Merk: 20 Etudes for cello, Op. 11
Following Popper, Lee, Duport and Battanchon, the Merk studies were intended to be the second to last etude recording of the big project. I first played them when I was ten years old and learning from Wilfried Tachezi at the Brucknerkonservatorium in Linz. Professor Tachezi had been a student of Richard Krotschak, a legendary principal cellist of the Vienna Philharmonic, who was also the teacher of his successor Franz Bartolomey. In Vienna, Josef Merk's etudes were never completely forgotten, and I still think they are amongst the best without thumb position. Probably as a result of my Bärenreiter edition, I am now delighted to see that these etudes are gradually coming back into the standard education repertoire for cellists (where they used to be in the 19th century - I am almost certain that Grützmacher used them, otherwise the similarity of some of his to Merk's studies would be a rather miraculous coincidence). In the late 19th and early 20th centuries, there was an edition by Julius Klengel that kept them alive, even if Klengel had made some adaptations in terms of dynamics and phrasings.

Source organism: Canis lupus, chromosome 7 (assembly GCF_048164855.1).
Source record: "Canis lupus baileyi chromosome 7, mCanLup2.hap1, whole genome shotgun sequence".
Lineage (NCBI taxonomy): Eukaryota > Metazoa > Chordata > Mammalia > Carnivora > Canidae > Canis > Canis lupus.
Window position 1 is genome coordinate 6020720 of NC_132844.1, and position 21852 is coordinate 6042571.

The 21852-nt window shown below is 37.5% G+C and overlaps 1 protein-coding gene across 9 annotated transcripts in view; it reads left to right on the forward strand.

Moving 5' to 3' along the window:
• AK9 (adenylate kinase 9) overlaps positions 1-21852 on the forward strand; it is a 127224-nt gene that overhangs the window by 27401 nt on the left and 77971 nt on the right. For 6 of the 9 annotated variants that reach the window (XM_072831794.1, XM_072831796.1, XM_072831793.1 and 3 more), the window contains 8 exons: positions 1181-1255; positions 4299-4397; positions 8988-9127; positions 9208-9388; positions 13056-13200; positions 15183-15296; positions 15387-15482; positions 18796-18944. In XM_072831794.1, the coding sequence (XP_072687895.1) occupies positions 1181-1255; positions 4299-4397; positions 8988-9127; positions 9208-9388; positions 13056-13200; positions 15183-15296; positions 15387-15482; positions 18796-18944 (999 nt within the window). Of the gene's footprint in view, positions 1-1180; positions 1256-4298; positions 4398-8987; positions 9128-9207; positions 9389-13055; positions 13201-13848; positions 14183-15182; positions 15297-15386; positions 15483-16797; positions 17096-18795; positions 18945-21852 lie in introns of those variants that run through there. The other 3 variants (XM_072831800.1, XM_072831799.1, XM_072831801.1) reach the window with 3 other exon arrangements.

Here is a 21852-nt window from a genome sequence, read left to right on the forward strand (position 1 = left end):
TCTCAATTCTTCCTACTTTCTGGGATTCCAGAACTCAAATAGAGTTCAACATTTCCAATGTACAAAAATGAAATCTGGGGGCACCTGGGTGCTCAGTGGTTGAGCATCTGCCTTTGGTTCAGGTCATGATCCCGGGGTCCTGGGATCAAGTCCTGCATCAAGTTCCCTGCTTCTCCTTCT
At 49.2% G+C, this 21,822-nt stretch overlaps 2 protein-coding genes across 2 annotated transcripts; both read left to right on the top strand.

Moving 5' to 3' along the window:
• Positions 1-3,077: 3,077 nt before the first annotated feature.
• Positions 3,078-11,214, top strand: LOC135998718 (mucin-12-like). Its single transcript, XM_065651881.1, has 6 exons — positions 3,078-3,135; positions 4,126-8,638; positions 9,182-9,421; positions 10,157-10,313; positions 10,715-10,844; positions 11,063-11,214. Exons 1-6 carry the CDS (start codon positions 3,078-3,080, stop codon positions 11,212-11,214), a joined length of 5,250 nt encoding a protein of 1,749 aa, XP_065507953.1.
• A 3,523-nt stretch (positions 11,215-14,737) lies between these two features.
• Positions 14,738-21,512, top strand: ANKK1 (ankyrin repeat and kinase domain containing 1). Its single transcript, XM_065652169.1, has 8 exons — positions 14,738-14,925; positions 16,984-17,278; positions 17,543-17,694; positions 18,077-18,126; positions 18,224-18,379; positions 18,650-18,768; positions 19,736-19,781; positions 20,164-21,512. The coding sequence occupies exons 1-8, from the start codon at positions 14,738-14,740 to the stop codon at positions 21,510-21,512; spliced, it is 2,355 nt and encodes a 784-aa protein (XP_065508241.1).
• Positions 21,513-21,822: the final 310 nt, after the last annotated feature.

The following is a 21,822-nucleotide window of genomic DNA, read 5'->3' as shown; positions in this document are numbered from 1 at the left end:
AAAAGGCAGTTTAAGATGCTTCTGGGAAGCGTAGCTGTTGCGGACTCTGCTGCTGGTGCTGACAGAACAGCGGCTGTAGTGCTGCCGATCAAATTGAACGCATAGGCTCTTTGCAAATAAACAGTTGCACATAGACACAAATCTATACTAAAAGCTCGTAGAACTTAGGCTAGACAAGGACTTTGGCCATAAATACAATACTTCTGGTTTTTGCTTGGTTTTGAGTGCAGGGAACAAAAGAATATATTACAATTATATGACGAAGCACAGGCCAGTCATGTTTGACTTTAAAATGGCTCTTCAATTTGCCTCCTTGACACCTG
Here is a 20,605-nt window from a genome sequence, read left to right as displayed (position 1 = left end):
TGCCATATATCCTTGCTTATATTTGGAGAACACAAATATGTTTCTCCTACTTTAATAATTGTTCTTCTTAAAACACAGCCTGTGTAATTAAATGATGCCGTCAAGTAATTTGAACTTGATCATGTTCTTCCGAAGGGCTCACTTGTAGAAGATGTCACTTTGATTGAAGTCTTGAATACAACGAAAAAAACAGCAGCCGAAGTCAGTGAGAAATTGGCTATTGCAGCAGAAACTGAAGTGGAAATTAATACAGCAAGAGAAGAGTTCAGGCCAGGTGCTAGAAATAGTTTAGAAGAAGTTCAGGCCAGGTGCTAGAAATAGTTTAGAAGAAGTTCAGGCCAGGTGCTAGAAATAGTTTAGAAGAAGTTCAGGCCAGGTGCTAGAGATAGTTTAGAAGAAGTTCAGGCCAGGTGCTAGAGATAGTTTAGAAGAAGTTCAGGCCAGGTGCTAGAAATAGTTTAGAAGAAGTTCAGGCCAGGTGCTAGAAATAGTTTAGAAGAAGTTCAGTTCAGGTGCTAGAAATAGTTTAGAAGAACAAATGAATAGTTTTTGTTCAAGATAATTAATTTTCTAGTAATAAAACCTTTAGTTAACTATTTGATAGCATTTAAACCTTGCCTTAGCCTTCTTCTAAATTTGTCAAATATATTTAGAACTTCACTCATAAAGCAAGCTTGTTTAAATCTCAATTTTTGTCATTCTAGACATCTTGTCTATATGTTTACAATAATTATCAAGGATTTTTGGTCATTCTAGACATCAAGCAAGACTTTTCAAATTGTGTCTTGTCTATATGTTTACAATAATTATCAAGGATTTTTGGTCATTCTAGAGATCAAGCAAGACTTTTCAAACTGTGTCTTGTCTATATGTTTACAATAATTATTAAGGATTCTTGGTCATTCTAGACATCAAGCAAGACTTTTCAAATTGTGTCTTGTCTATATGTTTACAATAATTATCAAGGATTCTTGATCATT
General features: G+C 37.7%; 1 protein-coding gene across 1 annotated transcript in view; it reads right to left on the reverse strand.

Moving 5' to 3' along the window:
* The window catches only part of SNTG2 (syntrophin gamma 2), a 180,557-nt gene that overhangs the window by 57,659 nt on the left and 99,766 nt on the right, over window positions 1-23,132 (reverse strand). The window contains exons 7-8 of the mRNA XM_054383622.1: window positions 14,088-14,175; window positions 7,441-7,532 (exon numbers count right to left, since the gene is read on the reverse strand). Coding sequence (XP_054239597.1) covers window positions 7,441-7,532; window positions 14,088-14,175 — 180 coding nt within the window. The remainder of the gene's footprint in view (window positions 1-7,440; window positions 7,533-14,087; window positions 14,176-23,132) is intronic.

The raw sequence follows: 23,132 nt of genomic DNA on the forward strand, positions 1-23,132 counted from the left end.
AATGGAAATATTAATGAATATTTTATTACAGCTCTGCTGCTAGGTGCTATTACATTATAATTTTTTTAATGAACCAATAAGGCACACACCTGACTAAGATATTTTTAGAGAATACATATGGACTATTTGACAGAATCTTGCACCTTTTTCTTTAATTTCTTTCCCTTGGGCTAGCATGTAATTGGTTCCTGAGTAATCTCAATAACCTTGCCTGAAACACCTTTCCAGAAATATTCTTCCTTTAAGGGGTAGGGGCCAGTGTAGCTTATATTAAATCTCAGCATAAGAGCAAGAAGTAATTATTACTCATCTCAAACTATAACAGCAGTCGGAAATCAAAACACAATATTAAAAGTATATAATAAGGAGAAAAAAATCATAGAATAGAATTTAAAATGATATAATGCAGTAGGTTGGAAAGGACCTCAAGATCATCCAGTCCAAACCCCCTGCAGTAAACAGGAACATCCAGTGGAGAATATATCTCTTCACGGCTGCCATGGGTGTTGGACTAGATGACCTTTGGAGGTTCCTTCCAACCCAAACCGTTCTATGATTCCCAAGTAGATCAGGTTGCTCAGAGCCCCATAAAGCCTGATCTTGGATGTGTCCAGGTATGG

Having done both the edition and this recording with the necessary research into Merk's life, it became clear that he seems to have been one of the most interesting figures of the Viennese musical circles of the early 19th century: A friend of Schubert and Chopin (who dedicated his Introduction and Polonaise, Op. 3, to Merk) , he was a professor at the conservatory and principal cellist of the opera. Looking into his life led me to some of his concert music which then resulted in another CD - have a look!
This version of the recording is now out of print, but it was re-released on paladino music.